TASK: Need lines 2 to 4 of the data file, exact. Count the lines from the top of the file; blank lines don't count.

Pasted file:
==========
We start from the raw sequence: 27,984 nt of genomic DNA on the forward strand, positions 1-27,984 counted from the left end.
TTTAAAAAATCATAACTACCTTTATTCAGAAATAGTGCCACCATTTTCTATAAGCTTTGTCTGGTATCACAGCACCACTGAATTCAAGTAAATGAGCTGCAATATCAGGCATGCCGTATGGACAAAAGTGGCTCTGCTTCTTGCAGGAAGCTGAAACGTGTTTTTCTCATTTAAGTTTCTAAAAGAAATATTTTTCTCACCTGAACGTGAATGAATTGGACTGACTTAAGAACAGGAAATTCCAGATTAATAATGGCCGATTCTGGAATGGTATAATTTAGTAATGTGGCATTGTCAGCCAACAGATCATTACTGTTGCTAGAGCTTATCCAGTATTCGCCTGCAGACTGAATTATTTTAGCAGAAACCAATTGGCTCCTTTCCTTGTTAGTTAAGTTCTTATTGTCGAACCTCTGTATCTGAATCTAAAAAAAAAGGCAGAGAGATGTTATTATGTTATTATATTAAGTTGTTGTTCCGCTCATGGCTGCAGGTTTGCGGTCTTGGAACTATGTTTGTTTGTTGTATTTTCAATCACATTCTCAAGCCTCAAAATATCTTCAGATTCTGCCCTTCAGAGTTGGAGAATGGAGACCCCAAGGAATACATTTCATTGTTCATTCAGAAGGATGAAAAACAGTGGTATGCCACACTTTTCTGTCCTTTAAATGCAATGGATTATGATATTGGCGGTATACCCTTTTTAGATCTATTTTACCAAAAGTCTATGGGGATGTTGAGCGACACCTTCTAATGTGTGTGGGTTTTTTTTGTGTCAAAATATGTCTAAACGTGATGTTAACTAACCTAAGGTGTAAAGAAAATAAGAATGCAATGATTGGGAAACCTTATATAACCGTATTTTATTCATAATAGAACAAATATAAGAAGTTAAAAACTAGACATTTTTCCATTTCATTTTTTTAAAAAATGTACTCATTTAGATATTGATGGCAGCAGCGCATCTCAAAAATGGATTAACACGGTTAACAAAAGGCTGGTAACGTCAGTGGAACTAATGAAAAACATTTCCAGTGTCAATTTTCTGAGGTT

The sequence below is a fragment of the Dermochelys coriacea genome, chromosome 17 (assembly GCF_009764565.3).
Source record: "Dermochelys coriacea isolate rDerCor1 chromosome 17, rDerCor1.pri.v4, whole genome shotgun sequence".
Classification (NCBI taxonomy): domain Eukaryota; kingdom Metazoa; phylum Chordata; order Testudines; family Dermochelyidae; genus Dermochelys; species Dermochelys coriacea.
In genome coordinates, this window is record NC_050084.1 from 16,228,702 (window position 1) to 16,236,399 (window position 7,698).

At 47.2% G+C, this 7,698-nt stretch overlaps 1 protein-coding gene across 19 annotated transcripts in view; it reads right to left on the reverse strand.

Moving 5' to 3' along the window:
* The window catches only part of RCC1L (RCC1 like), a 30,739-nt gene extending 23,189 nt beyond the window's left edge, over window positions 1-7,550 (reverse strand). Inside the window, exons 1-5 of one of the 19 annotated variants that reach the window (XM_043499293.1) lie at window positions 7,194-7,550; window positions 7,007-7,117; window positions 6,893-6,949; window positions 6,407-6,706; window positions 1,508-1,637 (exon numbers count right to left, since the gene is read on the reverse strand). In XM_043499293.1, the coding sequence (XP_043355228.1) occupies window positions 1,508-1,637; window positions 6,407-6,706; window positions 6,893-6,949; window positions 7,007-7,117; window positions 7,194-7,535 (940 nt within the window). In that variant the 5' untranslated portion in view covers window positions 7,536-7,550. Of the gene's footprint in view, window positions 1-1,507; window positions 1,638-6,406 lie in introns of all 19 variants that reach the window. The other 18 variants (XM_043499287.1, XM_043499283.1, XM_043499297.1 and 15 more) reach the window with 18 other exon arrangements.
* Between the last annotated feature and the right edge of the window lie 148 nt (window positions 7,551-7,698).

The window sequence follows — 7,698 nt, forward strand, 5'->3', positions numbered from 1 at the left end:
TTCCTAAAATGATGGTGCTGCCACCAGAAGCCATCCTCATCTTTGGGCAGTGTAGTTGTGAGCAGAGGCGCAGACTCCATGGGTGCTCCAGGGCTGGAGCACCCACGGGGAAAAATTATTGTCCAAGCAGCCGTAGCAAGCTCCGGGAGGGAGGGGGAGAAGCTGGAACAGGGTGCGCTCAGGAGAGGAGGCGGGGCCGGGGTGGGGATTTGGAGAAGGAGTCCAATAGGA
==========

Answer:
TTTAAAAAATCATAACTACCTTTATTCAGAAATAGTGCCACCATTTTCTATAAGCTTTGTCTGGTATCACAGCACCACTGAATTCAAGTAAATGAGCTGCAATATCAGGCATGCCGTATGGACAAAAGTGGCTCTGCTTCTTGCAGGAAGCTGAAACGTGTTTTTCTCATTTAAGTTTCTAAAAGAAATATTTTTCTCACCTGAACGTGAATGAATTGGACTGACTTAAGAACAGGAAATTCCAGATTAATAATGGCCGATTCTGGAATGGTATAATTTAGTAATGTGGCATTGTCAGCCAACAGATCATTACTGTTGCTAGAGCTTATCCAGTATTCGCCTGCAGACTGAATTATTTTAGCAGAAACCAATTGGCTCCTTTCCTTGTTAGTTAAGTTCTTATTGTCGAACCTCTGTATCTGAATCTAAAAAAAAAGGCAGAGAGATGTTATTATGTTATTATATTAAGTTGTTGTTCCGCTCATGGCTGCAGGTTTGCGGTCTTGGAACTATGTTTGTTTGTTGTATTTTCAATCACATTCTCAAGCCTCAAAATATCTTCAGATTCTGCCCTTCAGAGTTGGAGAATGGAGACCCCAAGGAATACATTTCATTGTTCATTCAGAAGGATGAAAAACAGTGGTATGCCACACTTTTCTGTCCTTTAAATGCAATGGATTATGATATTGGCGGTATACCCTTTTTAGATCTATTTTACCAAAAGTCTATGGGGATGTTGAGCGACACCTTCTAATGTGTGTGGGTTTTTTTTGTGTCAAAATATGTCTAAACGTGATGTTAACTAACCTAAGGTGTAAAGAAAATAAGAATGCAATGATTGGGAAACCTTATATAACCGTATTTTATTCATAATAGAACAAATATAAGAAGTTAAAAACTAGACATTTTTCCATTTCATTTTTTTAAAAAATGTACTCATTTAGATATTGATGGCAGCAGCGCATCTCAAAAATGGATTAACACGGTTAACAAAAGGCTGGTAACGTCAGTGGAACTAATGAAAAACATTTCCAGTGTCAATTTTCTGAGGTT

The sequence below is a fragment of the Dermochelys coriacea genome, chromosome 17 (assembly GCF_009764565.3).
Source record: "Dermochelys coriacea isolate rDerCor1 chromosome 17, rDerCor1.pri.v4, whole genome shotgun sequence".